Donovan, Royal Albert Hall, London

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The Independent Culture

He's introduced to us as a 17-year-old who sleeps on the beach and sings songs of "seagulls, freedom and young love".

Actually, he's a 65-year-old playing one of the grandest venues in the UK. Donovan, whose psychedelic folk-pop has had something of a reappraisal recently, is back to perform seminal album Sunshine Superman – but first, we're treated to a potted history of his evolution from acoustic-strumming teen to fully-fledged hit maker.

I say treated – sometimes it feels more like a trial. Donovan's development, narrated by a young woman (his daughter, Astrella Celeste) is utterly cringeworthy. "Our young poet understands sadness", we're told, though a song that rhymes "Lalena" with "can't blame ya" is hardly insight into "the dark night of the soul".

The vocals aren't what they were, understandably – he's both gruffer and more quavery, getting a good five syllables out of the word "wind" in his opening number, wistful folk classic "Catch the Wind". Add some mincing dance moves, and an ill-advised Caribbean accent introducing "There Is a Mountain", and the squirm-factor is high here. But the music takes us pretty high, too.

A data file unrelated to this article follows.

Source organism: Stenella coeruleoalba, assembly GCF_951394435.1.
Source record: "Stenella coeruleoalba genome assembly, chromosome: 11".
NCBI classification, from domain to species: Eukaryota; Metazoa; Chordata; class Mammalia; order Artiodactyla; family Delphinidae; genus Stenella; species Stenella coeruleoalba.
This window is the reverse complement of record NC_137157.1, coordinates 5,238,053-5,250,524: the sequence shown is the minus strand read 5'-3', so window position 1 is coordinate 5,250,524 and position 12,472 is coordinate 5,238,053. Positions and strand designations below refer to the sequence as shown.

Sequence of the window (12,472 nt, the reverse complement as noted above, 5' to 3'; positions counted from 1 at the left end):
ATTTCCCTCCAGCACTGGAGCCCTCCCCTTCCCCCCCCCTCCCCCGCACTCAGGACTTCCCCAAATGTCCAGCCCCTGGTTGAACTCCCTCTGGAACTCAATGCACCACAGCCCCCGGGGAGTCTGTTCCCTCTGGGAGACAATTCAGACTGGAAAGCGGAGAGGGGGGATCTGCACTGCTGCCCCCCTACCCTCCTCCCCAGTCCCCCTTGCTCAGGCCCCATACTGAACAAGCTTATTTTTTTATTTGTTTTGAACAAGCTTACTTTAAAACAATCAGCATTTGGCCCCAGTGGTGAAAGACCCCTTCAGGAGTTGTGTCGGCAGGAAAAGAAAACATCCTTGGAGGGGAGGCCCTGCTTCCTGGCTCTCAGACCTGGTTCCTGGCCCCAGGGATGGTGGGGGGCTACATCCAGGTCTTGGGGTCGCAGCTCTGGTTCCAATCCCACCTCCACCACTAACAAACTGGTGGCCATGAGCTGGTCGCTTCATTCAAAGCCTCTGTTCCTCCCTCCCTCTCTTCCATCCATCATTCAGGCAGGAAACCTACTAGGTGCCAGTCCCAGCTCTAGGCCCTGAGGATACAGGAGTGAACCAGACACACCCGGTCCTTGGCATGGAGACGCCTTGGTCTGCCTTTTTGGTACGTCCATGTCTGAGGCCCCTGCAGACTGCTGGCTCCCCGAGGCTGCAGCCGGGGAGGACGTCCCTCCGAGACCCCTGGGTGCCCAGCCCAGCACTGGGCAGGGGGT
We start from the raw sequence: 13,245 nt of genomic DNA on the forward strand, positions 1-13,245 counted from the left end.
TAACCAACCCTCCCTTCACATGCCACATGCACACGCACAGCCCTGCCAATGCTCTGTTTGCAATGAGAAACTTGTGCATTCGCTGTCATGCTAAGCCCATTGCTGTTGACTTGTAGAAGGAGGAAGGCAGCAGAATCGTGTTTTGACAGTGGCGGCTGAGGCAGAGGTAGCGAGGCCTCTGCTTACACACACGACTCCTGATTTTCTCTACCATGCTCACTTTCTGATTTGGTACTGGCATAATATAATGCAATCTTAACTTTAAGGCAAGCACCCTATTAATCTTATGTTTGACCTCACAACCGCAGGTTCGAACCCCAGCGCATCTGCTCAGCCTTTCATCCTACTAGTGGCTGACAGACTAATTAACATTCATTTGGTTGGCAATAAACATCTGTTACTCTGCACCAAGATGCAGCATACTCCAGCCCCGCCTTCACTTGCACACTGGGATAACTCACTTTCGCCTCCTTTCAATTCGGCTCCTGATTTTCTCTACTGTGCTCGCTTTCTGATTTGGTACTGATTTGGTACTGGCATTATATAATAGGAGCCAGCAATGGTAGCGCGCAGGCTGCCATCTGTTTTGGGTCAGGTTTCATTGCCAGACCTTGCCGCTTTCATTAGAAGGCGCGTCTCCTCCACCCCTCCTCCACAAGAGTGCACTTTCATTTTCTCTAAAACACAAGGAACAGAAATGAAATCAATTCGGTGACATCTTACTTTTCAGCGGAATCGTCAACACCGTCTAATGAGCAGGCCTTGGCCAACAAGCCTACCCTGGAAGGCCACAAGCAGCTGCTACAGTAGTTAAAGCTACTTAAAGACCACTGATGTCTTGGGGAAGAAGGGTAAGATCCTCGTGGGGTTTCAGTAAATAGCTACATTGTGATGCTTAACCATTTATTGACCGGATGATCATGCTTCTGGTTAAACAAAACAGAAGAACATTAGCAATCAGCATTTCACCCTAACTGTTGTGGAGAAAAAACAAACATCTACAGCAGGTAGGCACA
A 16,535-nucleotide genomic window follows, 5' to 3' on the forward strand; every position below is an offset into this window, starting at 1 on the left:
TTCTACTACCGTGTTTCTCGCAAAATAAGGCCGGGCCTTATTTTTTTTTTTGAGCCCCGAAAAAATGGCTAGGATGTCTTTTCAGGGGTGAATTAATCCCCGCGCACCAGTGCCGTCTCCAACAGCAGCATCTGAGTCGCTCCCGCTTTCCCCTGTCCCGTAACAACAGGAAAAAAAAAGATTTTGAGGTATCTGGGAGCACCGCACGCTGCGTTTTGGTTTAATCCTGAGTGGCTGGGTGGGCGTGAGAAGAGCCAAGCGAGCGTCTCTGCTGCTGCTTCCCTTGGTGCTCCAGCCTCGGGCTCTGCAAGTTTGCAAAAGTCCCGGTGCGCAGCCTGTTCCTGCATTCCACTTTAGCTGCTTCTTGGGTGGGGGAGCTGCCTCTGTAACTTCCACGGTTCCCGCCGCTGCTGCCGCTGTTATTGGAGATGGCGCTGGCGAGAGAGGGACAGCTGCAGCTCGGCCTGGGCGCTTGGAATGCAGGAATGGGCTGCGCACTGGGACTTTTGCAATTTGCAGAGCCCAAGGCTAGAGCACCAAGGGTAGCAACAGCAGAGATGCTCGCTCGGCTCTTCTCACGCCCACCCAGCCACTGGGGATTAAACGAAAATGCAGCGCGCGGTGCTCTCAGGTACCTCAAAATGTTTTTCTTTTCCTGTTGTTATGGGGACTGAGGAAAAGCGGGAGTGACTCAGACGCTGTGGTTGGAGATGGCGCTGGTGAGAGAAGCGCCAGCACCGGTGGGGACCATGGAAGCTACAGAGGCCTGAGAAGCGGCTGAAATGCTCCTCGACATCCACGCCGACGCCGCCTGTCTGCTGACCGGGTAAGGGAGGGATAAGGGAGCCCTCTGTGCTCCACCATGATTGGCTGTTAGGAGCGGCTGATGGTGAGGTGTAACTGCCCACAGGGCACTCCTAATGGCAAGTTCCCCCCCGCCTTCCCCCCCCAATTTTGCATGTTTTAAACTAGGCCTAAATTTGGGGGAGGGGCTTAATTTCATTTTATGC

Donovan is joined by the London Contemporary Orchestra, and while the first half feels under-rehearsed, the second, when they play Sunshine Superman, is delivered with considerably more flourish and polish. He's joined by Jimmy Page for the title track, which fizzes nicely. "Season of the Witch" is a rollicking sing-and-clap-along, while "Ferris Wheel" - incongruously hailed as a "choon!" by one crowd member – blends Shawn Phillips' sitar, Donovan's acoustic, and trembling backing from the orchestra. While lyrics may be simple – flowers, jewels, gypsies, fairies – musically, Sunshine Superman is an eclectic, intricate and ambitious album, and deserves this rich staging.

He encores with "Atlantis", a later hit that opens with a strange over-enunciated bit of mythic storytelling. I've never been able to stand it, but here it swells convincingly into a joyous, full-band final number. Donovan strides off triumphant, holding a flower aloft - apt, as this man is still, without any irony, a complete sixties flower child. Shame then, that he flogs the love with a further two encores, both hits he's already played in the first half. Nostalgia-laced album concerts can be a wonderful thing, but it's also good to know when to stop.